The opening festivities at the Rockport Chamber Music Festival continued apace on Saturday, June 12, as Rockport Music presented the Borromeo String Quartet and pianist Gilles Vonsattel in the first full small-ensemble program at RM’s new Shalin Liu Performance Center. The program was a responsible assortment of chamber staples—Beethoven’s Quartet No. 2 in G Major, op. 18 and the Brahms Piano Quintet—with a newish work, Mark Kilstofte’s String Quartet No. 2, sobriqueted “Quartette.”
We have been devoting, for what we trust are obvious reasons, more than normal space in these columns to the physical and sonic attributes of RM’s new hall. To our earlier physical description we would like to add mention of one other item, which is the upper space of the hall. This features diagonal metal trusses attached to oppositely angled beams, creating a very pleasantly arched effect that acknowledges traditional design formulations without slavishly copying them. We understand that the trusses are backed by some removable sound-dampening material so that they can contribute to the tuning of the room.
This leads to a consideration of what seems to be developing into a sharp difference of opinion about the hall’s sound qualities, with many admiring the carrying power and clarity of the sound and others decrying a perceived deadness of sound, resulting from the carefully calibrated reverberation. One audience member described hearing the Borromeos performing some of the same pieces they played Saturday on earlier occasions at Jordan Hall and remembering the latter to be much softer, warmer and blended in sound. It may well be that those who prefer listening to recordings on LPs to those on CDs will have issues with the emphasis the hall places on clarity. We spoke after the concert to Yeesun Kim, the Borromeo’s cellist, who acknowledged a touch of dryness to the sound but nothing she felt she had to fight; she was most pleased by the clarity and projection. Fortunately, the room’s designed-in tuning capabilities give RM a chance to mess with our ears a bit until as near everyone as possible can be mollified.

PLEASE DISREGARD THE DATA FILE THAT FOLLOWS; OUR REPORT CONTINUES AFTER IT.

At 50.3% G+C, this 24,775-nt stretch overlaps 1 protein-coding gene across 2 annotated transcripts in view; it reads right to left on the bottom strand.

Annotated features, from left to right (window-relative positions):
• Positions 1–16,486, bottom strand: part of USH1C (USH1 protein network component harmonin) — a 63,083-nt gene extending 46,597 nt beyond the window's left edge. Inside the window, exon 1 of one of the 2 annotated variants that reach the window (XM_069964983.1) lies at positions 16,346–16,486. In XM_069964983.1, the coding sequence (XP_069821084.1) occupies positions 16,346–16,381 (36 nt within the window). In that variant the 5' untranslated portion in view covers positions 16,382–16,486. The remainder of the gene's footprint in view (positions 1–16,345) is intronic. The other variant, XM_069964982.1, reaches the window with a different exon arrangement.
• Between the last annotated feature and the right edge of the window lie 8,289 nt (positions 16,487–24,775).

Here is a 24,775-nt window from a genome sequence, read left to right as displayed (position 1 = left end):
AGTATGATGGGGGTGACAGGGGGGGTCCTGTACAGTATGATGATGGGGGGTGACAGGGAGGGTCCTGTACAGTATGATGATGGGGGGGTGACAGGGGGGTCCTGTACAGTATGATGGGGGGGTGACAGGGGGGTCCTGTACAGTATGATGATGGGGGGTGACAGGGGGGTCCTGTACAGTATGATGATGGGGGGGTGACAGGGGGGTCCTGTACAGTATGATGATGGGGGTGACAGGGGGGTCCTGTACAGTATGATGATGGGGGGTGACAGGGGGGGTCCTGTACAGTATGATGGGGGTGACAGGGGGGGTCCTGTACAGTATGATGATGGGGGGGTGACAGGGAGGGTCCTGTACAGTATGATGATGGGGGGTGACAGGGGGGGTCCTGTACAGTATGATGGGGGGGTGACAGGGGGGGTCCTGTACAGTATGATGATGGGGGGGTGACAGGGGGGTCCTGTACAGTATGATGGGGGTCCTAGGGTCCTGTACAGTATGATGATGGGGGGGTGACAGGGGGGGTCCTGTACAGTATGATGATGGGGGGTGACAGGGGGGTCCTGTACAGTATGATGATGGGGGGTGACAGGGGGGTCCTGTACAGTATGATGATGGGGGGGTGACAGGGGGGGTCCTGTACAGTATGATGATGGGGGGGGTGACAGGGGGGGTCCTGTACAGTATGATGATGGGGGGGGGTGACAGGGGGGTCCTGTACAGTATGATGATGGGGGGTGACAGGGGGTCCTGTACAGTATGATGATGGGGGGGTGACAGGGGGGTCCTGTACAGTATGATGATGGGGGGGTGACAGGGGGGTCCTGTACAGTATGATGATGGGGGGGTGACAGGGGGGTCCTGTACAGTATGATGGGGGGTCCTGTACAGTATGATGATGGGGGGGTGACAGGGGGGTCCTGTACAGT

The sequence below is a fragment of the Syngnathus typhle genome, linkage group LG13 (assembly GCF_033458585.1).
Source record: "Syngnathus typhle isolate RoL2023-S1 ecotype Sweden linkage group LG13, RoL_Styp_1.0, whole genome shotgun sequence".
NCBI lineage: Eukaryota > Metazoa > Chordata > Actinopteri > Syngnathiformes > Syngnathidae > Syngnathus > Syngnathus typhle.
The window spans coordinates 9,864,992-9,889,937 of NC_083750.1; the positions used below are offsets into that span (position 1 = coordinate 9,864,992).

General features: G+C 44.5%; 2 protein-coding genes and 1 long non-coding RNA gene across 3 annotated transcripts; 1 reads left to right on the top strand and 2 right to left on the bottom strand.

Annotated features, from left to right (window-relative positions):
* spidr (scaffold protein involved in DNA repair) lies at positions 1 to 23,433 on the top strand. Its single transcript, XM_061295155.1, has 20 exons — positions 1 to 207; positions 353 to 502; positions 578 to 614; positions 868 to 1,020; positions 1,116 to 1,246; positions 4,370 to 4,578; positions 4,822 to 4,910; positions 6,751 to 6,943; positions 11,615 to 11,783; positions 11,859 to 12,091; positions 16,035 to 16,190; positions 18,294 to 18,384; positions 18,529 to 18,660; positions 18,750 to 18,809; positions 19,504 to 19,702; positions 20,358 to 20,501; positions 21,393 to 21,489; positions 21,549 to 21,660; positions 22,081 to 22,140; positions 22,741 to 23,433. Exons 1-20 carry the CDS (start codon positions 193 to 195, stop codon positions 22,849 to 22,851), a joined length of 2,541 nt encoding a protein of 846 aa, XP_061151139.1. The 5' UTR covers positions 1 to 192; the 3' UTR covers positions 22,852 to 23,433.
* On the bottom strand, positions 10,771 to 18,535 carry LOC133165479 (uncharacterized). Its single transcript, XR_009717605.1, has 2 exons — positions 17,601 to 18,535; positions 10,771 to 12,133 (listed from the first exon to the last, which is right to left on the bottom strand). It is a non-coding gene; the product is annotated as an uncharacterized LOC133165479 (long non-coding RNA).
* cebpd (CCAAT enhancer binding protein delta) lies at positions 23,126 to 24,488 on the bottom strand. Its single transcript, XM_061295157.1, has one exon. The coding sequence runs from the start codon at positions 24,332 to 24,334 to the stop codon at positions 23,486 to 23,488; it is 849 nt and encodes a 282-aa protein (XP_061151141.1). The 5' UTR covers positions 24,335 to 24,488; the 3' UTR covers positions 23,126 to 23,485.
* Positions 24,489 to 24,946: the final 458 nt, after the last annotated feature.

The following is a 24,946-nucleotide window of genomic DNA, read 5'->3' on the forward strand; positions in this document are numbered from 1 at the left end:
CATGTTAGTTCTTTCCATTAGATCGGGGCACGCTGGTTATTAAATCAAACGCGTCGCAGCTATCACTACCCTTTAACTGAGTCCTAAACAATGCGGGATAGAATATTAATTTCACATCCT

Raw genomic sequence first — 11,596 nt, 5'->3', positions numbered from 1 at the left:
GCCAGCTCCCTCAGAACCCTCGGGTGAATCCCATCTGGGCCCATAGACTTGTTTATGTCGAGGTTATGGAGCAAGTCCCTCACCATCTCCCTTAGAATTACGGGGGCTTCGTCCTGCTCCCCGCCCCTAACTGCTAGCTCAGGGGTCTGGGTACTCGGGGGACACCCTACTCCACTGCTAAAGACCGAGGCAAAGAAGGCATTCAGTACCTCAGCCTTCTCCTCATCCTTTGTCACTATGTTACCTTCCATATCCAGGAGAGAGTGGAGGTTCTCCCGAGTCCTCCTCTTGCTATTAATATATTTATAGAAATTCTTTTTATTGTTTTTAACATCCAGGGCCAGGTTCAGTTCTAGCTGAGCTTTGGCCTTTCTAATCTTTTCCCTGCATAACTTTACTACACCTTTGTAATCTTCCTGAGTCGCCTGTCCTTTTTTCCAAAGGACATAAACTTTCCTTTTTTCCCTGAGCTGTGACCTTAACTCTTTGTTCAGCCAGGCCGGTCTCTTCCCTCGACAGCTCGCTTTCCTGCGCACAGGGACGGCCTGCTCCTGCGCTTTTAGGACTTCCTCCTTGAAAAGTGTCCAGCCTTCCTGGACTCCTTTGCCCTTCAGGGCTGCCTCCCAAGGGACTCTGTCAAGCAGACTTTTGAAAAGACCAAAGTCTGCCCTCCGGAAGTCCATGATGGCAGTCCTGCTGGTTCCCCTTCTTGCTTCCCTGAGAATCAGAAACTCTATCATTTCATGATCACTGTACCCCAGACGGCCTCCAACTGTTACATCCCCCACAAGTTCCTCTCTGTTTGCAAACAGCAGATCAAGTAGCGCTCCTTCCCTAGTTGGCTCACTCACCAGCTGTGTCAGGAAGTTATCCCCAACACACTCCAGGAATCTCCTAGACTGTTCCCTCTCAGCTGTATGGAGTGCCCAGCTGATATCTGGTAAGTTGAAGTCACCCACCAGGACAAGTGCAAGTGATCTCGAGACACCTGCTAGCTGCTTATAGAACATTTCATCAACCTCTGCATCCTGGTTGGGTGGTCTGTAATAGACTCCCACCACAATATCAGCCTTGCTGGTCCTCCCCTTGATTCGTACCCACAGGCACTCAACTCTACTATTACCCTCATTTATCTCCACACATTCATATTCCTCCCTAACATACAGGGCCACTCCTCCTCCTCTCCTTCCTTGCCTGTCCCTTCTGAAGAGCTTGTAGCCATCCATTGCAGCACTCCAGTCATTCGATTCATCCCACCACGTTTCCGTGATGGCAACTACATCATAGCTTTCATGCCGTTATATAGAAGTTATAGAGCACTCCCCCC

The concert itself could not have been chosen better to highlight the pluses and—if you so regard them—minuses of the Shalin Liu. The quartet (Nicholas Kitchen and Kristopher Tong, violins, Mai Motobuchi, viola, and Ms. Kim, cello) began with perhaps the most carefree of Beethoven’s op. 18 quartets, the No. 2 in G major. From the get-go the Borromeos illustrated exactly what it is that chamber music fans love about the genre, when performed by groups that have, through years of interaction, become well accustomed to one another: here was a dinner conversation in which every voice was distinctly heard (OK, not exactly like every dinner conversation to which we’ve been a party) and to which each contributed to the fuller understanding of a subject. The scherzo, interrupted near the beginning by a string malfunction quickly corrected, was the epitome of winsome jocularity. The slow movement gave the occasion for well-blended ensemble, while the finale was taken with brio but restrained dynamics. The players threw themselves into the spirit of the piece, quite literally at points, punctuating the ends of phrases with great uplifts of bows and feet (the music, among Beethoven’s most Haydnesque, moves through the silence at these points with pure harmonic propulsion). One hates to see musicians on stage holding themselves in place like statues, but sometimes body English can be carried too far—nuff said.